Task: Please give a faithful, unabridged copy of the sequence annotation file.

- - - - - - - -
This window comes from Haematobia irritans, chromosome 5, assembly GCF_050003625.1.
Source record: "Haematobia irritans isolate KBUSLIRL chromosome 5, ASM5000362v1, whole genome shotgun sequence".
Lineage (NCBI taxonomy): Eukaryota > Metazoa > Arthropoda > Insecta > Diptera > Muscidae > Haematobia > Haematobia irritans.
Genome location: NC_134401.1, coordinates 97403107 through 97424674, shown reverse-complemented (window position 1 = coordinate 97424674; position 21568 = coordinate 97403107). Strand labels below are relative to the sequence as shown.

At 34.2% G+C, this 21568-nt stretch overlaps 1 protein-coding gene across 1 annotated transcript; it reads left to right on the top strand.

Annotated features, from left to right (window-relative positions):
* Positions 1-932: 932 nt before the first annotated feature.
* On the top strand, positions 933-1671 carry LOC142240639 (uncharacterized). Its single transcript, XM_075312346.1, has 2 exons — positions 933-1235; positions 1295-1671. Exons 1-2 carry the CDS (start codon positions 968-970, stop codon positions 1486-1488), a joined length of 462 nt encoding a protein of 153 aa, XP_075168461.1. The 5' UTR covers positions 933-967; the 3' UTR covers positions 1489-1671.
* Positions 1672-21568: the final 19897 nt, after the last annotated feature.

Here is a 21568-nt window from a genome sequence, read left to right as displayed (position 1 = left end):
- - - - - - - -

This window comes from Haematobia irritans, chromosome 5, assembly GCF_050003625.1.
Source record: "Haematobia irritans isolate KBUSLIRL chromosome 5, ASM5000362v1, whole genome shotgun sequence".
Lineage (NCBI taxonomy): Eukaryota > Metazoa > Arthropoda > Insecta > Diptera > Muscidae > Haematobia > Haematobia irritans.
Genome location: NC_134401.1, coordinates 97403107 through 97424674, shown reverse-complemented (window position 1 = coordinate 97424674; position 21568 = coordinate 97403107). Strand labels below are relative to the sequence as shown.

At 34.2% G+C, this 21568-nt stretch overlaps 1 protein-coding gene across 1 annotated transcript; it reads left to right on the top strand.

Annotated features, from left to right (window-relative positions):
* Positions 1-932: 932 nt before the first annotated feature.
* On the top strand, positions 933-1671 carry LOC142240639 (uncharacterized). Its single transcript, XM_075312346.1, has 2 exons — positions 933-1235; positions 1295-1671. Exons 1-2 carry the CDS (start codon positions 968-970, stop codon positions 1486-1488), a joined length of 462 nt encoding a protein of 153 aa, XP_075168461.1. The 5' UTR covers positions 933-967; the 3' UTR covers positions 1489-1671.
* Positions 1672-21568: the final 19897 nt, after the last annotated feature.

Here is a 21568-nt window from a genome sequence, read left to right as displayed (position 1 = left end):